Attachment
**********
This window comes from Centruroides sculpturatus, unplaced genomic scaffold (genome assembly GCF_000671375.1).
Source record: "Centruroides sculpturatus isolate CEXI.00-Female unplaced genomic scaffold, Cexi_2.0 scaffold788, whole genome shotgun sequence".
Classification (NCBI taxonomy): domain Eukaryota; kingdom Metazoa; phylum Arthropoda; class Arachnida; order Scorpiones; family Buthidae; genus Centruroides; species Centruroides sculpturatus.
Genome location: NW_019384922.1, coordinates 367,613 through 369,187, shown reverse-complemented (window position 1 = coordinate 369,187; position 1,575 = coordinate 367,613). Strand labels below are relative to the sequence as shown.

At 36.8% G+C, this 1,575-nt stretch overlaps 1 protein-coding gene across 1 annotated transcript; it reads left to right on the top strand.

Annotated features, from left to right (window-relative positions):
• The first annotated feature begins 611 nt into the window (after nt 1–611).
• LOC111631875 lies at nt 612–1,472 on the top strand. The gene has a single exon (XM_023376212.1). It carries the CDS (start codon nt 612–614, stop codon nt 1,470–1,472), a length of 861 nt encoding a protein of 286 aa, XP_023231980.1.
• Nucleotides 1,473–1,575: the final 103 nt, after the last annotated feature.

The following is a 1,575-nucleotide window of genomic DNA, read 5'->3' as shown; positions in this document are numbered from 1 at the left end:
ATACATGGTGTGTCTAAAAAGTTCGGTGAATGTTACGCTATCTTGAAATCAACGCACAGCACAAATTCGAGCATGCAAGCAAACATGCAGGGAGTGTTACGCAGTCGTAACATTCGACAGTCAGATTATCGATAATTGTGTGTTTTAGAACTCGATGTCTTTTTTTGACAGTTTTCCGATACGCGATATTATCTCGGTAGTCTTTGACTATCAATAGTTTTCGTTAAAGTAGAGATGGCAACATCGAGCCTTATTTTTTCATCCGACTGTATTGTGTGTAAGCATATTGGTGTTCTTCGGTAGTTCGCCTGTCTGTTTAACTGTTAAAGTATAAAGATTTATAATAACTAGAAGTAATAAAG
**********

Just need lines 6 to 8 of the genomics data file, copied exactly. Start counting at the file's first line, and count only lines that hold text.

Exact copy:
Annotated features, from left to right (window-relative positions):
• The first annotated feature begins 611 nt into the window (after nt 1–611).
• LOC111631875 lies at nt 612–1,472 on the top strand. The gene has a single exon (XM_023376212.1). It carries the CDS (start codon nt 612–614, stop codon nt 1,470–1,472), a length of 861 nt encoding a protein of 286 aa, XP_023231980.1.